How does Lord Capulet change from act 1 to act 3 of Romeo and Juliet

Lord Capulet changes from a considerate, sensible father in act one to a brash, overbearing guardian in act three. Initially, Lord Capulet wants Juliet to make her own decision regarding her future husband and believes that she is too young to get married. In act 3, Lord Capulet's personality completely transforms as he forces Juliet to marry Paris and loses his temper when she refuses to obey him.

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In act 1, Lord Capulet is depicted as a sympathetic, understanding father who wants what is best for his daughter and is willing to allow Juliet to exercise her independence. When Paris arrives and requests Juliet's hand in marriage, Lord Capulet reveals his considerate nature by telling Paris,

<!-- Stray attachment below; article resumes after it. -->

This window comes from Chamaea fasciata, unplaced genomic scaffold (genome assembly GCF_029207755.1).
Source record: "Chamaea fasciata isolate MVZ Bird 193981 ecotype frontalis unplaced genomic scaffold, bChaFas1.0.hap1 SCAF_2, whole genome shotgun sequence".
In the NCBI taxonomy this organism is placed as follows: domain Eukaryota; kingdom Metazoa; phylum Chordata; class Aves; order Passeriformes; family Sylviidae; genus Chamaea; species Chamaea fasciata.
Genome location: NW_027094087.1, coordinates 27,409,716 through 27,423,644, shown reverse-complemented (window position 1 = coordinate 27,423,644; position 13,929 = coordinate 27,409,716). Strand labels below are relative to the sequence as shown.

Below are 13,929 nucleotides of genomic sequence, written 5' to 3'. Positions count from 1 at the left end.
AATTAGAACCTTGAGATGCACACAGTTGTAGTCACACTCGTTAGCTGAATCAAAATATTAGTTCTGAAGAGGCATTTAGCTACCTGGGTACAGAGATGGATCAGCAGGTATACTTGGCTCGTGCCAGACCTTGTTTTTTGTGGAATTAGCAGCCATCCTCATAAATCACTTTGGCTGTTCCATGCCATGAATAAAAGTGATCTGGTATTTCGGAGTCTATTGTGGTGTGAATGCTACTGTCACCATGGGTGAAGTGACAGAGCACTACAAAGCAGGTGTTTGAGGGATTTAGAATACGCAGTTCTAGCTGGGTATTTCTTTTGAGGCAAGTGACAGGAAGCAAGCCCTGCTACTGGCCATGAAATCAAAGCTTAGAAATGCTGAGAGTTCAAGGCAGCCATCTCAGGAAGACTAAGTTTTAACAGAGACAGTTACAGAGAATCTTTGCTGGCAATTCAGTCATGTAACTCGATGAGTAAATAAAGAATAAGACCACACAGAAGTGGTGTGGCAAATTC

But woo her, gentle Paris, get her heart; My will to her consent is but a part.
And, she agreed, within her scope of choice
Lies my consent and fair according voice (1.2.16–19).

Lord Capulet's decision to allow Juliet to choose her future husband portrays him as a thoughtful, caring father who is primarily concerned about his daughter's well-being. Lord Capulet also demonstrates his calm, composed demeanor when he discovers that Romeo managed to infiltrate his ball. He restrains Tybalt from making a scene and speaks highly of his enemy by saying,

"Content thee, gentle coz. Let him [Romeo] alone.
He bears him like a portly gentleman,
And, to say truth, Verona brags of him
To be a virtuous and well-governed...

(The entire section contains 4 answers and 1060 words.)

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